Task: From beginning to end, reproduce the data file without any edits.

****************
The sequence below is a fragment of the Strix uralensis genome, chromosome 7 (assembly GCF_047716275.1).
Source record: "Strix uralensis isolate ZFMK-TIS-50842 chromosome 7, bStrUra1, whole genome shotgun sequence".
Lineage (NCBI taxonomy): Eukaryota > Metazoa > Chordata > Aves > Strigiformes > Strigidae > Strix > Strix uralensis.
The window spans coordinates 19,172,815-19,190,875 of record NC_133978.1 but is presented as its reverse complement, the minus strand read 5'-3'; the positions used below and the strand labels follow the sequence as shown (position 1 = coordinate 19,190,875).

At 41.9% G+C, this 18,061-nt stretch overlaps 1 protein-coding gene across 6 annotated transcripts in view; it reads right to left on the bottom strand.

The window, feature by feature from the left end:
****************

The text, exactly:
The sequence below is a fragment of the Strix uralensis genome, chromosome 7 (assembly GCF_047716275.1).
Source record: "Strix uralensis isolate ZFMK-TIS-50842 chromosome 7, bStrUra1, whole genome shotgun sequence".
Lineage (NCBI taxonomy): Eukaryota > Metazoa > Chordata > Aves > Strigiformes > Strigidae > Strix > Strix uralensis.
The window spans coordinates 19,172,815-19,190,875 of record NC_133978.1 but is presented as its reverse complement, the minus strand read 5'-3'; the positions used below and the strand labels follow the sequence as shown (position 1 = coordinate 19,190,875).

At 41.9% G+C, this 18,061-nt stretch overlaps 1 protein-coding gene across 6 annotated transcripts in view; it reads right to left on the bottom strand.

The window, feature by feature from the left end: